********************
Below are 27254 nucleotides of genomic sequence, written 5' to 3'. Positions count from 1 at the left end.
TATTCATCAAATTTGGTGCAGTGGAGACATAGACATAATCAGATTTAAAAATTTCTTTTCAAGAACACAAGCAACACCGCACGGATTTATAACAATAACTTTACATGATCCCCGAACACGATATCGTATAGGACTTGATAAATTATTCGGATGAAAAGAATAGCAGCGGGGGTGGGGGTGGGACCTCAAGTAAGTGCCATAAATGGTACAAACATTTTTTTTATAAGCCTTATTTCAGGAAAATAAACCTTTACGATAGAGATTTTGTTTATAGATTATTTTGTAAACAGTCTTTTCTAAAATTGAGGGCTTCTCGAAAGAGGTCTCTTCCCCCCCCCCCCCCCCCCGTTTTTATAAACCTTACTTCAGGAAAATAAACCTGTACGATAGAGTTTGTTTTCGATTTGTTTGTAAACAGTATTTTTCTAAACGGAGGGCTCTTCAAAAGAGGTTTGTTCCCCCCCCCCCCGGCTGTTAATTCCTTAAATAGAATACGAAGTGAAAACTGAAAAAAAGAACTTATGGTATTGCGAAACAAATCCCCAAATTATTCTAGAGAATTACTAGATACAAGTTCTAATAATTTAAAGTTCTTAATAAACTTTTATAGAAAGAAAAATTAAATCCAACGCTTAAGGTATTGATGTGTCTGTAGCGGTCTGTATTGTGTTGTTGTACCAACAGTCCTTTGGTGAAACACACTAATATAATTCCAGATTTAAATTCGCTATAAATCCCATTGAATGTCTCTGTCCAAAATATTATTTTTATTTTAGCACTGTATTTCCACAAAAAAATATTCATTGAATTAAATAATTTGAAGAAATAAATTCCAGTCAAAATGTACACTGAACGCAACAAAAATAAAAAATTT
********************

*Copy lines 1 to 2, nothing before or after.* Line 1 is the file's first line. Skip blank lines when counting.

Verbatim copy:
Below are 27254 nucleotides of genomic sequence, written 5' to 3'. Positions count from 1 at the left end.
TATTCATCAAATTTGGTGCAGTGGAGACATAGACATAATCAGATTTAAAAATTTCTTTTCAAGAACACAAGCAACACCGCACGGATTTATAACAATAACTTTACATGATCCCCGAACACGATATCGTATAGGACTTGATAAATTATTCGGATGAAAAGAATAGCAGCGGGGGTGGGGGTGGGACCTCAAGTAAGTGCCATAAATGGTACAAACATTTTTTTTATAAGCCTTATTTCAGGAAAATAAACCTTTACGATAGAGATTTTGTTTATAGATTATTTTGTAAACAGTCTTTTCTAAAATTGAGGGCTTCTCGAAAGAGGTCTCTTCCCCCCCCCCCCCCCCCCGTTTTTATAAACCTTACTTCAGGAAAATAAACCTGTACGATAGAGTTTGTTTTCGATTTGTTTGTAAACAGTATTTTTCTAAACGGAGGGCTCTTCAAAAGAGGTTTGTTCCCCCCCCCCCCGGCTGTTAATTCCTTAAATAGAATACGAAGTGAAAACTGAAAAAAAGAACTTATGGTATTGCGAAACAAATCCCCAAATTATTCTAGAGAATTACTAGATACAAGTTCTAATAATTTAAAGTTCTTAATAAACTTTTATAGAAAGAAAAATTAAATCCAACGCTTAAGGTATTGATGTGTCTGTAGCGGTCTGTATTGTGTTGTTGTACCAACAGTCCTTTGGTGAAACACACTAATATAATTCCAGATTTAAATTCGCTATAAATCCCATTGAATGTCTCTGTCCAAAATATTATTTTTATTTTAGCACTGTATTTCCACAAAAAAATATTCATTGAATTAAATAATTTGAAGAAATAAATTCCAGTCAAAATGTACACTGAACGCAACAAAAATAAAAAATTT